Sea Buckthorn stains on my trousers

They’re like gentle sweeping watercolour brushstrokes in teddy-bear orange. Looking so soft in the landscape – but close up, a thicket of thorns. The dusty, muted orange berries cling on even into late winter, slowly decaying in place.

The crows are kings and queens here. A whole coterie of nobles flap and caw and pose gingerly on the prickly battlements. Scraps of black languidly blown across the sky, then returning purposefully to sway top-heavily on the slender branches.

If I pick them now and try for a taste, it’s like taking a mouthful of frog spawn. The frosted fruit is jelly-like at best, else, a shrivelled empty skin. I’m like a vat of grapes ready for treading – bare feet stamping the fruit, juices oozing out through the drain holes, running luxuriously into waiting vessel.

The putrid orange juice drips eagerly down my chin, and drops not quite silently: split… split…  onto my lap.

Licking my fingers clean, I emerge from the bushes with a sticky orange crotch.

Mermaid

A stick scratching in the sand fashions your form – and from Melissa’s mind, you are born.

“We were only trying to drown her.”

Innocence and caprice. Like the sea.

As I watch Enya squeeze into her wetsuit, arm arched and over backwards to feel for the zip’s tail, pulling upwards as it shrink-wraps her lovely form, I’m happy to take my chances.

Body boards and bodies run down to the surf. The waves, high, three or four feet at least, crashing on Tiree’s Atlantic shore. The board jolts upward, like a cork bobbing from forced submersion, shooting to the top as the wave’s force hits. I swim beyond the breakers and wait, scanning the near horizon for the next “big one”.

The salt’s in my hair, my ears, my mouth. My nose. It stings my skin. I’m alive.

Later, as we shiver on the rocks, hypothermia sets in for Melissa – too long in the water in ill-fitting suit. Emergency towels and warming drinks bring her back from the shivering, shuddering brink. So frail, such alertness needed, just to survive each day and the next. So glad as they grow older and take on more of their own survival – yet so happy to remain involved and connected.

We fight great random battles with flopping sword of kelp. The brown fronds slap like flaccid translucent whips, as if some merpeople enact a farcical sadomasochistic rite. Progressively shortening as the duel takes its toll, the stalks diminish to little more than daggers. Close combat ensues.

What more is written, drawn in the sand? What will wash away in tonight’s tide, and what new imagination from passing stranger will illustrate the dawn?

Sand

The seabed is so pale – wave-rippled sand – just a few feet below us. Dad directs a course across the bay, paddling far out from the beach. The waves are getting quite large, and with each, the aluminium of the canoe shunks as we land, spray spraying from the bow.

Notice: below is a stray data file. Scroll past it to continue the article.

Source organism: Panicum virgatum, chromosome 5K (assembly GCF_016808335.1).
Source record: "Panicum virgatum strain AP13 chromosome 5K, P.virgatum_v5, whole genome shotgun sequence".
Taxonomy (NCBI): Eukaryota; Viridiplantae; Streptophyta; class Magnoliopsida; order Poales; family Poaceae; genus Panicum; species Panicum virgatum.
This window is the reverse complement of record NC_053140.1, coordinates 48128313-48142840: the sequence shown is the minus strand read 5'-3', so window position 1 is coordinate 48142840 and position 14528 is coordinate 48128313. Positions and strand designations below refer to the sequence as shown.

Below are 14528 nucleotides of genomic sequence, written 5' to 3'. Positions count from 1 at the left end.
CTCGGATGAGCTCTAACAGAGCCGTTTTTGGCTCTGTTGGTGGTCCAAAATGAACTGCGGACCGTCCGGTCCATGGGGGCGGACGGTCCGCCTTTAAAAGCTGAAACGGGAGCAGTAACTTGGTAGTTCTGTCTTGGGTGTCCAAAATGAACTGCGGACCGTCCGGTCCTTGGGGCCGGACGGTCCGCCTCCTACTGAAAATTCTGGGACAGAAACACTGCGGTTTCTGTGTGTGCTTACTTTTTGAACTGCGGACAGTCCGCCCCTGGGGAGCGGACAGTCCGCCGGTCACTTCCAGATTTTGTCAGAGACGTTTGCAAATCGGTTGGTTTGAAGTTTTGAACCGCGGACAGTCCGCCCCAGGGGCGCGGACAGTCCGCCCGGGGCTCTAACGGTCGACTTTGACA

Mum shifts nervously. “Is it really safe?”

“Oh, it’s OK.” says Dad, looking serious but calm. He eyes the shore, the headland and the horizon, grips the paddle a little more tightly, and smiles. This is a moment to savour.

Shunk… Shunk… 

Yet bigger waves. From my cross-leggedness on the red cushion, I grip the gunwales and just love. Alice and Lena are there too. We’re like peas in an open pod, the five of us – and a cool box.

It’s shallowing now, and the water’s paler, losing the deeper turquoise and fading to clear. Sunlight refracts and dances on the sinuously rippled sand. We can hear and see the waves hissing onto the beach.

“When we beach, can you just jump out and start to drag us up?” says Dad.

Lena and I ready ourselves.

The metal hull slides and scrapes over the shell sand, and we jump out on either side.

Letter

I can’t believe she feels that way.

The roughly torn envelope lies on the duvet, glaring, and the crumpled sheets, close-written, lie on the crumpled sheets.

It’s the end.

My chest hurts, and I feel pain in the belly that’s not hunger.

Sitting out in the car at work’s car park, I can’t go in. Just sitting there. I call Sonia, lifeline, and words, kind words, reel my fleeing soul back in. I’m alive, aren’t I?

I start the ignition. Companionable diesel engine wakes up, and together we drive down to the sea.

“It was a good time, wasn’t it? We really did have good times.”

Counting blessings is worth the painful effort.

Sitting on the cold black rocks of the breakwater, I breathe in the smell of salt, seagulls and sewage, wondering whether there’s some way back.